Can You imagine? A poem by Mary Oliver

©2010 charlotte hutson wrenn

Can You Imagine?
For example, what the trees do
not only in lightening storms
or the watery dark of a summer’s night
or under the white nets of winter
but now, and now, and now – whenever
we’re not looking. Surely you can’t imagine
they don’t dance, from the root up, wishing
to travel a little, not cramped so much as wanting
a better view, or more sun, or just as avidly
more shade – surely you can’t imagine they just
stand there loving every
minute of it, the birds or the emptiness, the dark rings
of the years slowly and without a sound
thickening, and nothing different unless the wind,
and then only in its own mood, comes
to visit, surely you can’t imagine
patience, and happiness, like that.

— Mary Oliver

Advertisements

I was called to be an artist. And as an old old midwife said to me "If the Lord wants you to do something, you won't have no good luck' til you do." So, here I am, sharing what I love, longing to illuminate the work of art, which is everywhere.

Tagged with: , , , , , , ,
Posted in art, beauty, Charleston South Carolina, creativity, Poetry, spirituality, travel, Writing
7 comments on “Can You imagine? A poem by Mary Oliver
  1. B says:

    In the book The Underneath trees are keepers of the stories. Trees witness much history.

  2. Sadler says:

    Very nice. Patience and happiness–if you can get to know them, two of the best friends to have. Another one by Mary Oliver:

    The Summer Day

    Who made the world?
    Who made the swan, and the black bear?
    Who made the grasshopper?
    This grasshopper, I mean–
    the one who has flung herself out of the grass,
    the one who is eating sugar out of my hand,
    who is moving her jaws back and forth instead of up and down–
    who is gazing around with her enormous and complicated eyes.
    Now she lifts her pale forearms and thoroughly washes her face.
    Now she snaps her wings open, and floats away.
    I don’t know exactly what a prayer is.
    I do know how to pay attention, how to fall down
    into the grass, how to kneel in the grass,
    how to be idle and blessed, how to stroll through the fields,
    which is what I have been doing all day.
    Tell me, what else should I have done?
    Doesn’t everything die at last, and too soon?
    Tell me, what is it you plan to do
    With your one wild and precious life?

    • Mr. Love, I do believe you have sent me one of my favorite poems by one of my favorite poets… and what a worthy question… what is it we plan to do with our one wild and precious life?

      • Sadler says:

        So glad you like it too. What to do with our time here. I can imagine John Masefield was wondering the same thing when he wrote this, one of my favorites:

        Sea Fever

        I MUST go down to the seas again, to the lonely sea and the sky,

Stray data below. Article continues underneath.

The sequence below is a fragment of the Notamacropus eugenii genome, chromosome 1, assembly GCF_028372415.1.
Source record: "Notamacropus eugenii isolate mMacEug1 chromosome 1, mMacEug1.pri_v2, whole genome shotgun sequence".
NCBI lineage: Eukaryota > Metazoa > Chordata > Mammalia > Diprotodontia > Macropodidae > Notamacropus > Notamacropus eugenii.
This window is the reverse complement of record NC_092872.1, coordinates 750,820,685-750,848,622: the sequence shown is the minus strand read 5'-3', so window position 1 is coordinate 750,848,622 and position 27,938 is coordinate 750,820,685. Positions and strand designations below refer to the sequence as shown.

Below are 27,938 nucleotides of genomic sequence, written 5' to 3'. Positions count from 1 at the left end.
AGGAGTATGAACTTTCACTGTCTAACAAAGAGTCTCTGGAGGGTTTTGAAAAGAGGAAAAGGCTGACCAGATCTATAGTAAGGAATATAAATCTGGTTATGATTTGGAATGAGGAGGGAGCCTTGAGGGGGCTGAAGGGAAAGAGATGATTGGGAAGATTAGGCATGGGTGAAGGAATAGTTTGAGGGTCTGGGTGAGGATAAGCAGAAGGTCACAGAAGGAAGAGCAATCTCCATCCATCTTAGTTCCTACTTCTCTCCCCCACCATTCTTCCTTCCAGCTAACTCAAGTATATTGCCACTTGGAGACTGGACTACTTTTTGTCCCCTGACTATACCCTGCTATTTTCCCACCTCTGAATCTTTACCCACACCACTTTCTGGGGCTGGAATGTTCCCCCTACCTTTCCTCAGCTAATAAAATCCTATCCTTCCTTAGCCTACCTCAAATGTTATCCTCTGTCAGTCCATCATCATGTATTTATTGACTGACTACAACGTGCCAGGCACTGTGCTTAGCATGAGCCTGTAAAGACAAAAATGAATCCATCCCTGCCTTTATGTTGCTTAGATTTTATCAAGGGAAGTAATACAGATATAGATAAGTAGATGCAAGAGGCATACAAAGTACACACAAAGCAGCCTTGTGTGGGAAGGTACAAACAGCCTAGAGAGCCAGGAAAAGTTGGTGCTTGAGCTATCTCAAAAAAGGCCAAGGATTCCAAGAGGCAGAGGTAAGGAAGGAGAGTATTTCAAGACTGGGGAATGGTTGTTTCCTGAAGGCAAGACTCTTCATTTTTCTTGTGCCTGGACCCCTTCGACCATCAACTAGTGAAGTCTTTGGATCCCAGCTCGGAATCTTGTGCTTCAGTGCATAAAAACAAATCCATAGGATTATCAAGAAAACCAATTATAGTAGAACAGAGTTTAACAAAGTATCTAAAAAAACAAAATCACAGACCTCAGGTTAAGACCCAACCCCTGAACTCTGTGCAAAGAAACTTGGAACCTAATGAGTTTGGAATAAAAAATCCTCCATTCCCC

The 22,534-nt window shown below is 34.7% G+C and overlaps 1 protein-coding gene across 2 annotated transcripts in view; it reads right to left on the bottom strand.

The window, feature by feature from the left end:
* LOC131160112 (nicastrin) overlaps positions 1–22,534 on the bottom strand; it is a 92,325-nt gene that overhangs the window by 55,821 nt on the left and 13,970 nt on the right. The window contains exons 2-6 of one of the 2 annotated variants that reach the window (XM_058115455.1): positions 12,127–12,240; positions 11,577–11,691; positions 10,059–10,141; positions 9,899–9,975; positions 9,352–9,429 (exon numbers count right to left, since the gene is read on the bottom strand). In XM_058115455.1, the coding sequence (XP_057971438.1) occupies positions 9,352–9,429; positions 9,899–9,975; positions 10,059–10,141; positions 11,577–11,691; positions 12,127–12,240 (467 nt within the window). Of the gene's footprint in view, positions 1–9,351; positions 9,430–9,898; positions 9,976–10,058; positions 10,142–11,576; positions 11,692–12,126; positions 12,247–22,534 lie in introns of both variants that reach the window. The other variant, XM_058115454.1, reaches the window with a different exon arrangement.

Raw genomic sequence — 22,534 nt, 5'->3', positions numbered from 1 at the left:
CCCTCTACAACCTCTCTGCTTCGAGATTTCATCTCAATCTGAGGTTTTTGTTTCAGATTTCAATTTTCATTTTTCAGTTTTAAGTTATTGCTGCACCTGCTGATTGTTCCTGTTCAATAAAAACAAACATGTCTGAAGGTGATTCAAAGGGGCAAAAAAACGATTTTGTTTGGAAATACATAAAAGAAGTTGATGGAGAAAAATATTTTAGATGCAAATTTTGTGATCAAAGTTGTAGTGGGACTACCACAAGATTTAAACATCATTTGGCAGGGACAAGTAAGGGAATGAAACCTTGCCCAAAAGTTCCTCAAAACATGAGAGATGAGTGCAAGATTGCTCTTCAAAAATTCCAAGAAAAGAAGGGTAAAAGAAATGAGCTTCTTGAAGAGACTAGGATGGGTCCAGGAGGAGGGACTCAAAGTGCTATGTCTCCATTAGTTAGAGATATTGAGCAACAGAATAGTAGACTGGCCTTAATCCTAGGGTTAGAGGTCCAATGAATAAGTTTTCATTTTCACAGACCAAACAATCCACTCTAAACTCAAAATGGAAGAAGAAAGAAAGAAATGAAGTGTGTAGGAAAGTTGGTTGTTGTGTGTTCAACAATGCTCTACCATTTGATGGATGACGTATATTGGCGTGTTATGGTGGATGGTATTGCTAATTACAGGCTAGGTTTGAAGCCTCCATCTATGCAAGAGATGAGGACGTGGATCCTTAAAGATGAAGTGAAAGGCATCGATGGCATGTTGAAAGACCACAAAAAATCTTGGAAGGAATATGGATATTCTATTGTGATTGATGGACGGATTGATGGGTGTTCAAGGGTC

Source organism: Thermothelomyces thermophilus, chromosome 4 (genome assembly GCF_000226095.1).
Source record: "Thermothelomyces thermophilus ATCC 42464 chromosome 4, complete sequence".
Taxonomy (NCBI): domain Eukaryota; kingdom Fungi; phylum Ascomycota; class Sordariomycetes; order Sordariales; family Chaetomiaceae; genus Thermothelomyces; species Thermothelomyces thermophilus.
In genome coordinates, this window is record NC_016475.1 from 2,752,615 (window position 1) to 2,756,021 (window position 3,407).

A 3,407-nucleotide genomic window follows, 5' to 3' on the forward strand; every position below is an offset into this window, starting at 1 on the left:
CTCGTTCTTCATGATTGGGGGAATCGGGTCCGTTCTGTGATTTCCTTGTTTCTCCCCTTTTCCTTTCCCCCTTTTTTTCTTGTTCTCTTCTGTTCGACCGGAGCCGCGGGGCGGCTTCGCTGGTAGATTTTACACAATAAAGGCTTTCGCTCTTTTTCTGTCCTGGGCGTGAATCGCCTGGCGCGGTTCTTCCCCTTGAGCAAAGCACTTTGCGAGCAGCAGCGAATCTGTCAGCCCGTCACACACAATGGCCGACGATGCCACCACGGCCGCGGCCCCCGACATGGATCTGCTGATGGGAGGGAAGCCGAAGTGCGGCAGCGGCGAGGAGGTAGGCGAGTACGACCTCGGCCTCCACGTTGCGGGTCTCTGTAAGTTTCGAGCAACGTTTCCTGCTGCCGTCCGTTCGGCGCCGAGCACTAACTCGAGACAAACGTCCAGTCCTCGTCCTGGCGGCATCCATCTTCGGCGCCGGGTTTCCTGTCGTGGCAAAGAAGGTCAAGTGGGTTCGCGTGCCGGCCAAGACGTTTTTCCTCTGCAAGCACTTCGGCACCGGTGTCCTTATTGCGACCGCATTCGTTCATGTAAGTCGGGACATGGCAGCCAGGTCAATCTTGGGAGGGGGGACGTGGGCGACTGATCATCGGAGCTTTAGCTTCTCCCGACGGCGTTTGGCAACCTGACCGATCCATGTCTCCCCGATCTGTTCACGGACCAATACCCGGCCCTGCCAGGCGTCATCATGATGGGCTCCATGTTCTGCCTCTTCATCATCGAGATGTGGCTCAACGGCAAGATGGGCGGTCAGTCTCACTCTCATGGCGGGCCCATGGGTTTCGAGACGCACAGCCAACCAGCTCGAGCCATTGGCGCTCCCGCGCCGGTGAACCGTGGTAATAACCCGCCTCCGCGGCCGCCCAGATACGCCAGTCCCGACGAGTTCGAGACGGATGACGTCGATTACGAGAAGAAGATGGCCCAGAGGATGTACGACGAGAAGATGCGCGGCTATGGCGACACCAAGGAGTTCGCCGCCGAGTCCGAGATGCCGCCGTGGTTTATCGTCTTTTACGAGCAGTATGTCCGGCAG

And all I ask is a tall ship and a star to steer her by,
        And the wheel’s kick and the wind’s song and the white sail’s shaking,
        And a gray mist on the sea’s face, and a gray dawn breaking.

        I must go down to the seas again, for the call of the running tide
        Is a wild call and a clear call that may not be denied;
        And all I ask is a windy day with the white clouds flying,
        And the flung spray and the blown spume, and the sea-gulls crying.

        I must go down to the seas again, to the vagrant gypsy life,
        To the gull’s way and the whale’s way, where the wind’s like a whetted knife;
        And all I ask is a merry yarn from a laughing fellow-rover,
        And quiet sleep and a sweet dream when the long trick’s over.

  3. Photography by Jean Yu says:

    Reblogged this on Photography by Jean Yu.

Leave a Reply

Fill in your details below or click an icon to log in:

WordPress.com Logo

You are commenting using your WordPress.com account. Log Out / Change )

Twitter picture

You are commenting using your Twitter account. Log Out / Change )

Facebook photo

You are commenting using your Facebook account. Log Out / Change )

Google+ photo

You are commenting using your Google+ account. Log Out / Change )

Connecting to %s

Enter your email address to follow this blog and receive notifications of new posts by email.

Join 660 other followers

What’s this?

Welcome to my blog about the Lowcountry of South Carolina, a place proud with beauty, history and art. Sometimes we feel a call, to be, to go, to do. I was called to be an artist, and as an old midwife from Alabama said, “If the good Lord wants you to do something, you won’t have no good luck until you do it.”

So here I am writing about what I know, about the 'under glimmer' as the poet Basho, says, the way I have learned to see, to notice. I am inspired by, and talking about the history and art and culture of this place that has called me to herself. By the ancestors.

My background includes a degree in fine arts from a small private college in Florida, and before that, four years of all girls' boarding school in Asheville. I worked as a professional photographer, helped my children grow up, and now and I love seasoned things, good food, better conversation, beauty, my beloved and beautiful Italian Greyhound, Beau. Moved by the sacred places and stories of this beautiful historic land called the Lowcountry, I am here in spirit and I hope to infect you with my love of this place.

Archives
%d bloggers like this: